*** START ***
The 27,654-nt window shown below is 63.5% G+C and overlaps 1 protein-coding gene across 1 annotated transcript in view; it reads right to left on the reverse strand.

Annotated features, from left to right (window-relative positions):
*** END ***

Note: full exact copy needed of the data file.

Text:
The 27,654-nt window shown below is 63.5% G+C and overlaps 1 protein-coding gene across 1 annotated transcript in view; it reads right to left on the reverse strand.

Annotated features, from left to right (window-relative positions):